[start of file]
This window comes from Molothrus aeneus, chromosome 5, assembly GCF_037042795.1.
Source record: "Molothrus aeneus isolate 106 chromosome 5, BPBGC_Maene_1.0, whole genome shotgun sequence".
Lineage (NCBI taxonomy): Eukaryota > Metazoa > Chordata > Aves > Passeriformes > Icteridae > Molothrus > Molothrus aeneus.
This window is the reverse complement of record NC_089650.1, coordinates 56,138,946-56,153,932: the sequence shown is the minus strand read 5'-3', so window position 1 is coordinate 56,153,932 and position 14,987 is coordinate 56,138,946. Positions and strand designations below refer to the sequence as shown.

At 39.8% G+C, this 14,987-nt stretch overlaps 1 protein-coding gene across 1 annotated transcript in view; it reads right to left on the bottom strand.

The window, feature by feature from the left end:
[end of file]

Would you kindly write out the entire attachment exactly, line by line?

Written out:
This window comes from Molothrus aeneus, chromosome 5, assembly GCF_037042795.1.
Source record: "Molothrus aeneus isolate 106 chromosome 5, BPBGC_Maene_1.0, whole genome shotgun sequence".
Lineage (NCBI taxonomy): Eukaryota > Metazoa > Chordata > Aves > Passeriformes > Icteridae > Molothrus > Molothrus aeneus.
This window is the reverse complement of record NC_089650.1, coordinates 56,138,946-56,153,932: the sequence shown is the minus strand read 5'-3', so window position 1 is coordinate 56,153,932 and position 14,987 is coordinate 56,138,946. Positions and strand designations below refer to the sequence as shown.

At 39.8% G+C, this 14,987-nt stretch overlaps 1 protein-coding gene across 1 annotated transcript in view; it reads right to left on the bottom strand.

The window, feature by feature from the left end: